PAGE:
When shipping, people usually focus on the container to use, be it pallet or crate. Although the shipping container is important to protect a product’s integrity, there are also various other packaging materials to think of. Two of them are the shipping plastic wrap and the shrink wrap.

A shipping plastic wrap, or stretch wrap as it’s commonly called, is a clear, elastic plastic film that is used to secure products for transportation, especially when they’re loaded on pallets. It is wrapped tightly around an item multiple times to stabilize it and prevent movement during shipping or storage. Because it’s highly elastic, it provides enough tension to make it an excellent protective material.

People usually confuse the plastic shipping wrap with shrink wrap, but the two are different. Shrink wrap is also made of clear plastic but it doesn’t contain a stretchy property. It is usually cut around an item via a shrink wrap bar or sealer instead of being wrapped multiple times. A heat source such as a heat gun, heat tunnel, or heat oven is then used to shrink it.

Unlike the plastic shipping wrap which needs to be applied tightly, a shrink wrap works by being secured loosely before it is exposed to high heat to make it shrink and tighten around an object. 

Should you go for a shipping plastic wrap or a shrink wrap?

It depends on the use that you will put them to because the two have completely different applications. 

  1. Shipping plastic wrap or stretch wrap

A stretch wrap is commonly used to wrap loads of pallets for transport. It’s excellent at protecting multiple items together for better stability.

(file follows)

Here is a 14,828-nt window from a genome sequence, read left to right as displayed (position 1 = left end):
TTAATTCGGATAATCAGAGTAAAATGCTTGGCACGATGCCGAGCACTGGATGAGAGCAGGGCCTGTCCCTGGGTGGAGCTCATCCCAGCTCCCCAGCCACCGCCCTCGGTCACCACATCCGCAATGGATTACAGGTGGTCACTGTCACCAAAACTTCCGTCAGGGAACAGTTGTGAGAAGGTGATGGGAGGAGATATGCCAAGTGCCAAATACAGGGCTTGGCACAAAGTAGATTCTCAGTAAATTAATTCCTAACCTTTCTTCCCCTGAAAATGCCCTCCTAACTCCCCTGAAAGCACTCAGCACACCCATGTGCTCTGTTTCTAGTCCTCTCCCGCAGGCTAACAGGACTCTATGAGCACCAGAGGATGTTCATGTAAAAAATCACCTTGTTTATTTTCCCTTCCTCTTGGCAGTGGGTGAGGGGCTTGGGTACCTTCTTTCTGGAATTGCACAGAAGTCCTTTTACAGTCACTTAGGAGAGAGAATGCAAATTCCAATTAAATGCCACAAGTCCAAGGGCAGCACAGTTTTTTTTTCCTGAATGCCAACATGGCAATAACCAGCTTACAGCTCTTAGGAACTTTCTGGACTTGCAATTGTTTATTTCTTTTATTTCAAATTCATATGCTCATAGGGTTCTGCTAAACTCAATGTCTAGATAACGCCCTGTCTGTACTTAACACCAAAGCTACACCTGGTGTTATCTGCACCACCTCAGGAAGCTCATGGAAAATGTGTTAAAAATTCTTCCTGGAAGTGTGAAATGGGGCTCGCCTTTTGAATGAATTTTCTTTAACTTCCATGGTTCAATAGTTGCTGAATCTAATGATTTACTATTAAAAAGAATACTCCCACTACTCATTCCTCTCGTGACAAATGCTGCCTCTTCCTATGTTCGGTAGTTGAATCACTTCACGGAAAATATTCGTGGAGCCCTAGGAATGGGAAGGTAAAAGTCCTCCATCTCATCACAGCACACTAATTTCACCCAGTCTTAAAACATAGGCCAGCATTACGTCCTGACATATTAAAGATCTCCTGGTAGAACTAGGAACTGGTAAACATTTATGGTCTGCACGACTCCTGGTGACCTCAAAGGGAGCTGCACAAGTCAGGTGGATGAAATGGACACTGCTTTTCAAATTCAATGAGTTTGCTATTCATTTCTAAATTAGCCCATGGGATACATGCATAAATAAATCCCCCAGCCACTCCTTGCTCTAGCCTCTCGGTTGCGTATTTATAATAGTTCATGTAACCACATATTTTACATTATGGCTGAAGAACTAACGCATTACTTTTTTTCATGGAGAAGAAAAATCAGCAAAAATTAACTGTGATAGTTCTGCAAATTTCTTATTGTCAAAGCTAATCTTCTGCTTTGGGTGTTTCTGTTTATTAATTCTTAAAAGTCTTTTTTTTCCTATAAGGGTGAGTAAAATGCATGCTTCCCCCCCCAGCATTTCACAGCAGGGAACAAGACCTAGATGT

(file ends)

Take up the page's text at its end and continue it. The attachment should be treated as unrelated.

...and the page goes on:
There are also specialty stretch wraps available which serve a broad range of use:

  • UV –  prevents items from being exposed to the sun’s rays
  • Anti-static – has anti-static agents that keep flammable and electronic products safe from static discharge
  • Vented – allows condensation to escape to prevent moisture build-up
  • Colored – helps pallets stand out or be easily identified
  1. Shrink wrap

On the other hand, a shrink wrap protects single products.  It is considered better for professionally packaging retail items ranging from small objects like CDs to big ones like boats and outdoor furniture. Not only does the shrink wrap method protect the product inside, it is also a good way to ensure no dirt or dust gets in.

Once treated, a shrink wrap becomes resistant to tears, making it ideal for protecting food and beverages. 

Not sure what to use when shipping your product? We are. 

Anderson Pallet And Crate has over 30 years of shipping experience. We’ll help you find the right packaging materials for you and your business. Give us a call at (303) 660-0084 for a consultation or drop us a message for more information.